Jason Gunkel, CFP®, CFA, CAP®, Chief Investment Officer
June 4, 2021
The stock market had one of its more volatile months of the year in May, but continued its bullish run.
After investors were again spooked by fears of excessive inflation, the S&P 500 Index dropped by as much as 4% before rebounding to finish May with positive growth of nearly 1%. The index is up about 12.5% year to date.*
Bond prices have continued to stabilize and the Bloomberg Barclays US Aggregate Bond Index finished in positive territory (+0.3%) for the month.*
There continues to be wide dispersion of returns among “value” and “growth” stocks and the various sectors. Value stocks that are defined as having lower prices relative to their underlying assets or earnings, and therefore are better “values” compared to their growth stock counterparts, are up nearly 18% on the year. In comparison, growth stocks are up about 8%.*
The Energy (+45%), Financial (+30%), and Real Estate (+22%) sectors which tend to have more value stocks have also continued to lead the stock market recovery this year by a wide margin.
The U.S. economy is somewhere between the early and mid stages of an economic cycle, ahead of most of the developed economies, but behind China, on the curve. The table below summarizes how the various economic sectors tend to perform during each phase of the economic cycle.
While the current business cycle has been unique in the fact that it has been accelerated with the recession (caused by the pandemic), and swift recovery aided by vaccines and government stimulus, it has been more normal in regard to the performance of sectors. The more value-oriented sectors suffered the most during the recession but have performed the best during the recovery, as they typically do.
It is also worth noting that value stocks consistently outperform growth stocks over longer periods of time. Over 10-year rolling periods from 1926-2020, value stocks have outperformed growth stocks over 80% of the time, according to research by Dimensional Funds. That is why we tilt our portfolios toward value stocks over the long-run but will make adjustments through different phases of the economic cycle.
Perhaps one of the biggest perceived risks to the economic recovery is excessive inflation.
Hopefully you are not currently in the market to buy a car or build a house. According to the U.S Department of Labor, used car prices have increased 21% over the last year and lumber prices have risen 400% from their low in 2020!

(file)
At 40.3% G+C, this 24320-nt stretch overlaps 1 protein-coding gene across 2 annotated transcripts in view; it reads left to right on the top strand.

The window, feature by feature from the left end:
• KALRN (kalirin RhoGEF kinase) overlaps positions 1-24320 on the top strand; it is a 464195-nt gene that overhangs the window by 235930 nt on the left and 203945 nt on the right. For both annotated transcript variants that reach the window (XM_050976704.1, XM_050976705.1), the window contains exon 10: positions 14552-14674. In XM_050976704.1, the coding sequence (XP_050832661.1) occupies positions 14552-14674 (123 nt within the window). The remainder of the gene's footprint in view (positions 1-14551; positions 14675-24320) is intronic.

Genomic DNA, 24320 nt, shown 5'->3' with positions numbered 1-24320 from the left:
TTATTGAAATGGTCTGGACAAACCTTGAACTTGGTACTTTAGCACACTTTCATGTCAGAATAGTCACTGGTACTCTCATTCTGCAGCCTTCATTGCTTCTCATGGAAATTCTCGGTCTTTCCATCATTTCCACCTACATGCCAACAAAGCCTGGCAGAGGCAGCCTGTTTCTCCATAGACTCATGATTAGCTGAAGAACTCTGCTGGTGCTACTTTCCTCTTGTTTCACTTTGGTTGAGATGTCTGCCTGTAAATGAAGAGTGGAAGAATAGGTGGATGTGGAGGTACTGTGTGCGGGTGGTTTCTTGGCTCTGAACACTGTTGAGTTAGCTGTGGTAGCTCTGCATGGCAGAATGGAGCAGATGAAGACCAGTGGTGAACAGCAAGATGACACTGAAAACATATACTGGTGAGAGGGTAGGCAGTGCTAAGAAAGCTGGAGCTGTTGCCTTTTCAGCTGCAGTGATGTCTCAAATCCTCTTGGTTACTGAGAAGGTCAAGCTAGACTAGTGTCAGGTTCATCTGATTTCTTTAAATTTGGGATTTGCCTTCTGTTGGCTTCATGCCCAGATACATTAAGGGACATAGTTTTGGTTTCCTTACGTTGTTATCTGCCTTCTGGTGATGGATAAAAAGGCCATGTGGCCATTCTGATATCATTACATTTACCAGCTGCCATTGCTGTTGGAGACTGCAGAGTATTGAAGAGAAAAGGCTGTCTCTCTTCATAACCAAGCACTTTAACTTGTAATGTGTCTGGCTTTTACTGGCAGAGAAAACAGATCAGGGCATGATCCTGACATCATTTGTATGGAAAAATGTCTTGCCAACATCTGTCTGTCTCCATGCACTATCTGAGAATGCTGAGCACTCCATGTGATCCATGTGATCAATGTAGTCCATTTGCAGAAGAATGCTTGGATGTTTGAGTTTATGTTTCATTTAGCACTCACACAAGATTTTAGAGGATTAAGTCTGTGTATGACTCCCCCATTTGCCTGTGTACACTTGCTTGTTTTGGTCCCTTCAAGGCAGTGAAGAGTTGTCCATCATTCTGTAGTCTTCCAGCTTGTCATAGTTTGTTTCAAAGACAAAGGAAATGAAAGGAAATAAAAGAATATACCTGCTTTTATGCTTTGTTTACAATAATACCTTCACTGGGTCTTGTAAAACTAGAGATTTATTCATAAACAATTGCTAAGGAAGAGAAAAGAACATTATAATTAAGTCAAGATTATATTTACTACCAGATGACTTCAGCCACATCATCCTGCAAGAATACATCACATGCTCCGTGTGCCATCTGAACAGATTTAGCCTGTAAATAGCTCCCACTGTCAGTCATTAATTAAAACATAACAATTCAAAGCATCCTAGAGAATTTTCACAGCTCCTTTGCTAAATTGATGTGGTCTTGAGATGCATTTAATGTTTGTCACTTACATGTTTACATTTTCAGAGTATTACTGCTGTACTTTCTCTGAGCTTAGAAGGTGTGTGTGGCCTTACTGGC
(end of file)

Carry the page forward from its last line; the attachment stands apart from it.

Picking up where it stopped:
While inflation has certainly been on the rise, it has been caused primarily by disruptions in the supply chain due to the pandemic, temporary production facility closings, and shipping congestion that appears to be slow to improve.
The surge in prices has reminded people of the high inflation of the 1970’s. However, let’s briefly review three reasons why we believe the U.S. is unlikely to revisit a long period of high inflation.
Demographics Have Changed
In the decade of the 70’s, the ratio of young (ages 25-34) to middle-aged (ages 45-54) workers was at record-high levels and much higher than it is today with the baby boomer generation entering their prime working and spending years, according to data from Organization for Economic Co-Operation and Development (OECD).
This “wave” of young workers created high demand for goods and services that boosted inflation. It began to decline in the 1990s and bottomed out around 2010. While this young-worker ratio is climbing today as the millennial generation enters their spending years, it is not expected to be anywhere close to that of the 1970s and the baby boomer generation.
Labor Market Structure is Different
In the 1970s, unionization was much higher and workers had much stronger bargaining power than today. As a result, wages tended to keep pace with inflation and comprise a much larger share of GDP, according to data from the St. Louis Federal Reserve. In addition, other structural changes such as globalization and technological advances have kept wage growth low. While some growing political pressure exists to increase wages and income inequality, wages have a long way to climb to compare to the levels in the 1970s.
Government Policy Can Influence Inflation
When President Nixon took office in 1969, he was highly motivated to lift the economy out of a recession and he steered government policy to be inflationary. He severed the dollar’s ties to the gold standard, increased government spending, did not raise taxes, and pressured the Federal Reserve to keep interest rates low.
In addition, tensions in the Middle East led to an oil embargo in 1973 which caused oil prices to skyrocket. This created the perfect storm for high inflation which averaged over 7% annually during the decade of the 70’s, all according to information from Schwab.
There are some similarities to government policy today and the Federal Reserve is making a transparent decision to let inflation “run hot” for the time being as we come out of a recession. The Fed has a difficult job conducting a balancing act between economic growth and inflation. However, if inflation rises above their target for long, the government and Federal Reserve can make the decision to control it as Fed Chair Paul Volcker decided to do near the end of the 1970s.
In summary, we think inflation is unlikely to be the reason this market rally stops. Rather, it will likely be the naturally slowing economic and earnings growth as we work our way through the business cycle.
While the performance of various sectors of the market are continuously changing, our investment team will continue to evaluate which areas of the market in which we prefer to invest. The good news is that the options are typically plentiful until we face our next recession, which barring something unforeseen (like a pandemic), which we feel will probably not be anytime soon.
*Data according to morningstar.com